Heavy showers are forecast through this evening for the Hawaiian Islands, according to the National Weather Service, due to unstable conditions associated with an upper-level disturbance and surface trough.
More stable conditions are expected — from east to west — starting Tuesday through the second half of the week.
This morning should be partly sunny, forecasters said, while this afternoon will be mostly cloudy, with highs ranging from 87 to 92 degrees Fahrenheit and easterly winds from 15 to 20 miles per hour.
The heat index, a measure of what it feels like when temperature and relative humidity are combined, is expected to reach as high as 99 degrees in Kapolei, 97 in Kahului, 96 in Lihue, 95 in Honolulu and 91 in Hilo this afternoon.
Forecasters say conditions will gradually begin to improve over the eastern end of the state by late tonight into Tuesday, as drier air and more stable conditions move in from the east. From Tuesday night through the second half of the week, forecasters expect a return of drier, more stable conditions.
However, more moisture is expected this weekend as a trough associated with a tropical disturbance to the south moves through. That, combined with an upper-level low setting up over the state, is expected to bring light winds and more rain.
More record highs and ties, meanwhile, were set over the weekend, this time bringing Hilo into the mix.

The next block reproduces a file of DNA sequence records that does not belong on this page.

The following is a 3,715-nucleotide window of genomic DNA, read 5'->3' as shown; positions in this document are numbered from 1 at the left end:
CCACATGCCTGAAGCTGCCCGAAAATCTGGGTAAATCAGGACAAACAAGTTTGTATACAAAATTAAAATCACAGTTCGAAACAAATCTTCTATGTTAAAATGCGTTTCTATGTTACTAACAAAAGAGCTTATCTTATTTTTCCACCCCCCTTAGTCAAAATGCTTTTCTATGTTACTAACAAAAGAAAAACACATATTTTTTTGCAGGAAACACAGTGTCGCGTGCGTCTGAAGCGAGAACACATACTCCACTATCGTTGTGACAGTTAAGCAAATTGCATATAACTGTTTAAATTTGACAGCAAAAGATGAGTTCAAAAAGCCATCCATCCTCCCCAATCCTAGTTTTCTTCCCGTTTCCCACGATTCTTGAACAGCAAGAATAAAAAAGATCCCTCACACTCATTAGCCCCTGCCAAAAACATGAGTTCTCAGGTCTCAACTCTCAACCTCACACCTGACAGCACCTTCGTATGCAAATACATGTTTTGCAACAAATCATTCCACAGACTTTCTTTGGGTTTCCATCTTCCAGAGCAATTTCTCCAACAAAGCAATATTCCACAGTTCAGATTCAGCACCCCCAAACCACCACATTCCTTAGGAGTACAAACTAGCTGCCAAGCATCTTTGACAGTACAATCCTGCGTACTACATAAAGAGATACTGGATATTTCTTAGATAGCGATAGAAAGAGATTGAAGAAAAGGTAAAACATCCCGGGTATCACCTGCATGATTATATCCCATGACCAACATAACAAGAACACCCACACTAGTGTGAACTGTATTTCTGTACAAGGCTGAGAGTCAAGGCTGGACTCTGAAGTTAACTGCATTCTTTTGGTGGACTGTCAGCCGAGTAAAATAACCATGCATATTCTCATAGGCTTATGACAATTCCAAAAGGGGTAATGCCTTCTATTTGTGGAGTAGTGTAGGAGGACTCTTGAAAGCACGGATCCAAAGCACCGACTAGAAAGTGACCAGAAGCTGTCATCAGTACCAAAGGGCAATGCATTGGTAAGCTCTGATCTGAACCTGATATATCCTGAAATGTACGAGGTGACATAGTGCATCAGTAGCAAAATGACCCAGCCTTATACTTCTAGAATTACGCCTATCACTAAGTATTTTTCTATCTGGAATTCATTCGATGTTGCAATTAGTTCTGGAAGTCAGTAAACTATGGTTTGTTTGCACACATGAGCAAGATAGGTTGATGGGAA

On Sunday, a record high of 94 degrees was set in Kahului, surpassing the previous record of 92 set in 1977, according to preliminary NWS data. A high of 93 degrees in Honolulu matched the record set in 1985, and a high of 90 in Hilo tied with an old record set in 1972.
On Saturday, a high of 88 degrees in Lihue tied with the previous record set in 2017. On Friday, a record high of 88 degrees in Hilo matched the previous one set in 2013.
Since the start of September, there have been daily record highs and ties in Lihue, Honolulu And Kahului. Hilo joined the records list this month with its first record high match on Friday.
A small craft advisory for Maalaea Bay, Pailolo Channel, Alenuihaha Channel, and the windward, leeward and southeast waters of the Big Island, remains in effect until 6 p.m. today due to east winds of 15 to 25 knots and seas of 5 to 7 feet.
As of 11 a.m. today, Kiko, which is no longer a major hurricane, was 2,035 miles east of Hilo, according to the National Hurricane Center. Kiko is expected to continue on its current track through tonight, with gradual weakening expected during the next few days.